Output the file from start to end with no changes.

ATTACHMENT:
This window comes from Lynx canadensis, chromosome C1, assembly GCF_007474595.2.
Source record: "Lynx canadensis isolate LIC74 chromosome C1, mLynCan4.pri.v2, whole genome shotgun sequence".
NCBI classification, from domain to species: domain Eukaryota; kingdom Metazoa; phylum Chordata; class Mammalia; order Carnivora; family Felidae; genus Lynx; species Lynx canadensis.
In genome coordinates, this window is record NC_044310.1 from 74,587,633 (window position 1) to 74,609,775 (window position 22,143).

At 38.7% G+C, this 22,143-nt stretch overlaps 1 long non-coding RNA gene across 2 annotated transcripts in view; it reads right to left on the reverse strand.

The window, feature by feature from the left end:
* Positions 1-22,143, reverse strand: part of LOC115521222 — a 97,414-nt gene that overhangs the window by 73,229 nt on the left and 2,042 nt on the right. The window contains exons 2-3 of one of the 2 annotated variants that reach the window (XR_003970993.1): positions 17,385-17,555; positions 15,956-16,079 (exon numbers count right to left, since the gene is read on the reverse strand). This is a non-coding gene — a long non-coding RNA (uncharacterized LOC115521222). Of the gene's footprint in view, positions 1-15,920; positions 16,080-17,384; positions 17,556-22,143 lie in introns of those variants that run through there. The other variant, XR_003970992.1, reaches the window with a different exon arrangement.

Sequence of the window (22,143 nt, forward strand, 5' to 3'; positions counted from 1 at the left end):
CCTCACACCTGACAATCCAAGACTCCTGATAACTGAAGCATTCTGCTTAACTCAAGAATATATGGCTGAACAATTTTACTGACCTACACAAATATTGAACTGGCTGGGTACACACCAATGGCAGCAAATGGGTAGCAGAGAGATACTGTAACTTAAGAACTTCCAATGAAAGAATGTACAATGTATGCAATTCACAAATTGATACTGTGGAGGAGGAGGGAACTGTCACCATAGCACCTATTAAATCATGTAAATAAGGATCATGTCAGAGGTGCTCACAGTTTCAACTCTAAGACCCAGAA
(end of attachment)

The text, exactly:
This window comes from Lynx canadensis, chromosome C1, assembly GCF_007474595.2.
Source record: "Lynx canadensis isolate LIC74 chromosome C1, mLynCan4.pri.v2, whole genome shotgun sequence".
NCBI classification, from domain to species: domain Eukaryota; kingdom Metazoa; phylum Chordata; class Mammalia; order Carnivora; family Felidae; genus Lynx; species Lynx canadensis.
In genome coordinates, this window is record NC_044310.1 from 74,587,633 (window position 1) to 74,609,775 (window position 22,143).

At 38.7% G+C, this 22,143-nt stretch overlaps 1 long non-coding RNA gene across 2 annotated transcripts in view; it reads right to left on the reverse strand.

The window, feature by feature from the left end:
* Positions 1-22,143, reverse strand: part of LOC115521222 — a 97,414-nt gene that overhangs the window by 73,229 nt on the left and 2,042 nt on the right. The window contains exons 2-3 of one of the 2 annotated variants that reach the window (XR_003970993.1): positions 17,385-17,555; positions 15,956-16,079 (exon numbers count right to left, since the gene is read on the reverse strand). This is a non-coding gene — a long non-coding RNA (uncharacterized LOC115521222). Of the gene's footprint in view, positions 1-15,920; positions 16,080-17,384; positions 17,556-22,143 lie in introns of those variants that run through there. The other variant, XR_003970992.1, reaches the window with a different exon arrangement.

Sequence of the window (22,143 nt, forward strand, 5' to 3'; positions counted from 1 at the left end):
CCTCACACCTGACAATCCAAGACTCCTGATAACTGAAGCATTCTGCTTAACTCAAGAATATATGGCTGAACAATTTTACTGACCTACACAAATATTGAACTGGCTGGGTACACACCAATGGCAGCAAATGGGTAGCAGAGAGATACTGTAACTTAAGAACTTCCAATGAAAGAATGTACAATGTATGCAATTCACAAATTGATACTGTGGAGGAGGAGGGAACTGTCACCATAGCACCTATTAAATCATGTAAATAAGGATCATGTCAGAGGTGCTCACAGTTTCAACTCTAAGACCCAGAA